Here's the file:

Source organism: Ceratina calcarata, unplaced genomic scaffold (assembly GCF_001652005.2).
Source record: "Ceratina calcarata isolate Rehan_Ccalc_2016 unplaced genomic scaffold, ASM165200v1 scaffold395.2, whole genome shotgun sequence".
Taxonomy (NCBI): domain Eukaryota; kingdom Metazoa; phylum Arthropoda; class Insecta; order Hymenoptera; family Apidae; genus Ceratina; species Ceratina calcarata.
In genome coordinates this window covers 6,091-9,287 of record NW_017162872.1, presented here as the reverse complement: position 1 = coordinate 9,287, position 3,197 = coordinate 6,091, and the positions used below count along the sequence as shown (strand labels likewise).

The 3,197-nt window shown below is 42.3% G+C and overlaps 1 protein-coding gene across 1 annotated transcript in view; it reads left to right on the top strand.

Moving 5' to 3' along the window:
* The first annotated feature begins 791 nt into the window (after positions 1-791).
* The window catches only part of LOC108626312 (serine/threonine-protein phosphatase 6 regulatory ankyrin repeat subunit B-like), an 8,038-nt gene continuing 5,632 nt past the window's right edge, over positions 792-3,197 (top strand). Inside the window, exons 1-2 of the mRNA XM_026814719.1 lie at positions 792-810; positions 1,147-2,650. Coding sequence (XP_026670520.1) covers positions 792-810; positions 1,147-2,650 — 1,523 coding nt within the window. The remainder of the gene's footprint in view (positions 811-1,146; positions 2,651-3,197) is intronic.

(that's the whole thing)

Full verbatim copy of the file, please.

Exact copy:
Source organism: Ceratina calcarata, unplaced genomic scaffold (assembly GCF_001652005.2).
Source record: "Ceratina calcarata isolate Rehan_Ccalc_2016 unplaced genomic scaffold, ASM165200v1 scaffold395.2, whole genome shotgun sequence".
Taxonomy (NCBI): domain Eukaryota; kingdom Metazoa; phylum Arthropoda; class Insecta; order Hymenoptera; family Apidae; genus Ceratina; species Ceratina calcarata.
In genome coordinates this window covers 6,091-9,287 of record NW_017162872.1, presented here as the reverse complement: position 1 = coordinate 9,287, position 3,197 = coordinate 6,091, and the positions used below count along the sequence as shown (strand labels likewise).

The 3,197-nt window shown below is 42.3% G+C and overlaps 1 protein-coding gene across 1 annotated transcript in view; it reads left to right on the top strand.

Moving 5' to 3' along the window:
* The first annotated feature begins 791 nt into the window (after positions 1-791).
* The window catches only part of LOC108626312 (serine/threonine-protein phosphatase 6 regulatory ankyrin repeat subunit B-like), an 8,038-nt gene continuing 5,632 nt past the window's right edge, over positions 792-3,197 (top strand). Inside the window, exons 1-2 of the mRNA XM_026814719.1 lie at positions 792-810; positions 1,147-2,650. Coding sequence (XP_026670520.1) covers positions 792-810; positions 1,147-2,650 — 1,523 coding nt within the window. The remainder of the gene's footprint in view (positions 811-1,146; positions 2,651-3,197) is intronic.